When one is infected by the SARS-CoV-2 virus, the B-cell engineers are instructed to make secretory IgA antibodies to bind to the spike protein and several other antigens of the virus’s outer coat or body. Each one of these IgA antibodies is made by a different regiment or clone of B-cells.
Antibodies incapacitate or neutralize viruses by binding to specific antigens of the virus for which they were designed, forming antigen-antibody complexes. It’s a little bit like throwing handcuffs and chains around a foreign enemy. These complexes are then gobbled up and digested by macrophages, the pac-men-like immune cells we mentioned earlier.
Once the B-cell engineers have learned how to make specific IgA antibody weapons against several different parts of the virus, they release their IgA antibodies onto the mucus lining the nose, sinuses, throat, and breathing tubes in the lungs. These secretory IgA antibodies are always on guard to immediately bind with any of the same or similar viral antigens, or parts of the enemy for which they were designed, that may come in at any time with the air we breathe.
Foreign invaders that come into the body by routes other than the nose, mouth, and throat result in the production of different kinds of antibodies called IgM, IgG, and circulating IgA antibodies. These antibodies are designed to protect the internal organs of the body from enemies that spread and attack via the bloodstream. Unlike secretory IgA, these other antibodies are unable to reach the lining of the nose, mouth, throat, or breathing tubes and can't in any way protect these parts of the body from attack by respiratory viruses.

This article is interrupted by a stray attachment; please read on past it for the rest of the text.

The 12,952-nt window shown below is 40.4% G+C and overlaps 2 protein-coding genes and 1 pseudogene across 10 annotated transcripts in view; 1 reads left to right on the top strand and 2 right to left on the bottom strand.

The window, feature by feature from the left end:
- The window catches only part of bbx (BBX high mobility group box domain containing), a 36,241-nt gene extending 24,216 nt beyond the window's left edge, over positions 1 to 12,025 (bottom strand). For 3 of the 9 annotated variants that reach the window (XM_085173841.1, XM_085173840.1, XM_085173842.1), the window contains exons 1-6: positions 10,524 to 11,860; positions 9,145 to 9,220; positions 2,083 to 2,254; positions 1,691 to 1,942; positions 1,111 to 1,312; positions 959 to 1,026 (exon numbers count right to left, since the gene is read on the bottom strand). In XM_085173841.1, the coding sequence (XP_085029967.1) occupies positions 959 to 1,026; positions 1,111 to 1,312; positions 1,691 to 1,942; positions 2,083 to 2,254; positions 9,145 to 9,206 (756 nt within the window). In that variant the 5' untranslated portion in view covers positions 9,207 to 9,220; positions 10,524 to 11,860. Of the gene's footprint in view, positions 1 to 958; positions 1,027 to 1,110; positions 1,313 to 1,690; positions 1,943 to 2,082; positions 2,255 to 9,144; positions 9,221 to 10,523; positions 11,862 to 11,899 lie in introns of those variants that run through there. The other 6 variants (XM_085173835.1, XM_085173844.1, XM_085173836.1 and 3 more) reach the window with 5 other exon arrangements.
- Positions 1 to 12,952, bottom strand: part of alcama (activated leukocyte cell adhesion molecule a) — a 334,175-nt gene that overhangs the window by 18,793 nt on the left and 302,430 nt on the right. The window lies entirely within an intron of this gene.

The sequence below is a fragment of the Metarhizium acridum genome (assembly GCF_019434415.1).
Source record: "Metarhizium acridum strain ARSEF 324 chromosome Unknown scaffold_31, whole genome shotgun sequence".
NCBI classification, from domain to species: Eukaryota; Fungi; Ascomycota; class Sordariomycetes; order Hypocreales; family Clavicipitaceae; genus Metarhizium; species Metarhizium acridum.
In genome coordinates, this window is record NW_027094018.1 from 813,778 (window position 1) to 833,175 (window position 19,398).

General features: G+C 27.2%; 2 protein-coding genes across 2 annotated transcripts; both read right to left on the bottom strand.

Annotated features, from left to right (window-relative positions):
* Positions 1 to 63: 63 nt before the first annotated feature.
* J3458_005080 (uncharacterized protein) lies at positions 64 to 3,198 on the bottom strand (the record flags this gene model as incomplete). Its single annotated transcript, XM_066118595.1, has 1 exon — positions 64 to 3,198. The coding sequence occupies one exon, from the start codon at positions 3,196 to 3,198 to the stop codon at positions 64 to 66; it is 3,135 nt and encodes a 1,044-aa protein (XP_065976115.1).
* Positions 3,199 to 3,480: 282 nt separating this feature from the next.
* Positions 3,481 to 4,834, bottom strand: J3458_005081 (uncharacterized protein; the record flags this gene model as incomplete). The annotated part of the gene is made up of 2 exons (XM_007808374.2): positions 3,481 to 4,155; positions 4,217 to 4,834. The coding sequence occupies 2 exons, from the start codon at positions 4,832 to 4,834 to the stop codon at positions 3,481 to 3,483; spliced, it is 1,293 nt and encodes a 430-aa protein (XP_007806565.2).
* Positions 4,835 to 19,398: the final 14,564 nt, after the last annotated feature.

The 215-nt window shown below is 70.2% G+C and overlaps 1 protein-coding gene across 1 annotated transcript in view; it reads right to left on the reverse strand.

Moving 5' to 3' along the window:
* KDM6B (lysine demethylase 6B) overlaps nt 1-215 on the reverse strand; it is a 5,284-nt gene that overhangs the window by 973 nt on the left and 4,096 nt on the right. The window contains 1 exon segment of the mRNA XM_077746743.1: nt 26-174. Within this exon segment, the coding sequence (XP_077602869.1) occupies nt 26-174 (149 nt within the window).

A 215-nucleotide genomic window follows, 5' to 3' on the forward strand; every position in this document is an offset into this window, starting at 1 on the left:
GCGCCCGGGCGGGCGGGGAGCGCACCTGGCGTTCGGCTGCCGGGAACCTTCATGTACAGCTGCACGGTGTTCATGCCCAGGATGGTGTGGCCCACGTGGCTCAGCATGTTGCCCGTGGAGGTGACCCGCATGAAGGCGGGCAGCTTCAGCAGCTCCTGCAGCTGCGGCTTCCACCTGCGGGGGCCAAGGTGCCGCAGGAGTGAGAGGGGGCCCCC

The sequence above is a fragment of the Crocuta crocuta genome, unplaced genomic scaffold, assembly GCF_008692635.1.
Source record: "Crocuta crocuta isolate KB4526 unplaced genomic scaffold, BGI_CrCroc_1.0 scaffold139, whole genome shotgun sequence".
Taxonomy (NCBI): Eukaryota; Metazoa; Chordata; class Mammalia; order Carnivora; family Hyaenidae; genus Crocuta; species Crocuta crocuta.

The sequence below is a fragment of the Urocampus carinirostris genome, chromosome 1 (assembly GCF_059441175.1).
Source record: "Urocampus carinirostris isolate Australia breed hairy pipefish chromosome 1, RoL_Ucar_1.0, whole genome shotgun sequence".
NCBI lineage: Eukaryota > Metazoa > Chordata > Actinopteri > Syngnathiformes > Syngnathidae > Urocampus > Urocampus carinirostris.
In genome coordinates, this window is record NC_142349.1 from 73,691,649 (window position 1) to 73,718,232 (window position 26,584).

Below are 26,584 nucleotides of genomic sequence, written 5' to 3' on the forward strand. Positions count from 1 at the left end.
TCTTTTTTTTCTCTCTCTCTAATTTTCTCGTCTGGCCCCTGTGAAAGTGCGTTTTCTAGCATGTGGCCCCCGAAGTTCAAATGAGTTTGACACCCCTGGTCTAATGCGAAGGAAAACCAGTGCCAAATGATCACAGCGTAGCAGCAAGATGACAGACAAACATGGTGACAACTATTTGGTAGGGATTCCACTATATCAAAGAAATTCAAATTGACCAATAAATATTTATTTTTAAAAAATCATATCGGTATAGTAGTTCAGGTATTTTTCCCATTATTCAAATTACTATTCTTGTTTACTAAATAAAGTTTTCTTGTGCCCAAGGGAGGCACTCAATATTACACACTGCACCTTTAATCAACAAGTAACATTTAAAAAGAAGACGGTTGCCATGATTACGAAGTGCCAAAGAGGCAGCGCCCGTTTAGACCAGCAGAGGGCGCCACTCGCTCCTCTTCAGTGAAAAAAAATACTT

It's important to note that naturally acquired T-cell and B-cell immunity can last for a long time in the body. The secretory IgA antibodies and the killer T-cells that have been primed by a particular virus will react quickly and efficiently against the same or similar enemy attack. This means that naturally acquired immunity from a SARS-CoV-2 infection offers protection against future variants of SAR-C0V-2 as well as other similar coronaviral infections.
Immunity From the COVID-19 Vaccine?The COVID-19 vaccines, injected into the muscle of the arm, contain instructions from either mRNA (Pfizer, Moderna) or DNA (Johnson & Johnson) wrapped up in nano-lipid particle balls that direct cells in the body to manufacture a synthetic spike protein similar to but slightly different from the spike protein found on the surface of the SARS-CoV-2 virus.
One of the key differences between natural immunity and vaccine-induced immunity is the number of antigens the immune system learns to recognize. During natural immunity, the immune system is dealing with the whole virus and learns to recognize different pieces of the virus's body, which scientists call antigens. After receiving the COVID-19 vaccine, the immune system only learns to make antibodies to the spike protein antigen.
The free-floating synthetic spike protein, which can be made anywhere in the body, will attach to those specific doors or ACE-2 receptors that exist not only in the nose, sinuses, mouth, and breathing tubes, but also in many different organs and tissues in the body, such as the heart, blood vessels, brain, liver, kidneys, blood vessels, spleen, stomach, intestines, lymph nodes, skin, thymus, bone marrow, and ovaries. Some scientists are concerned about the possibility that our immune systems might recognize cells making the synthetic spike protein as enemies, just like they do with any cells infected with the SARS-CoV-2 virus, resulting in autoimmune disease.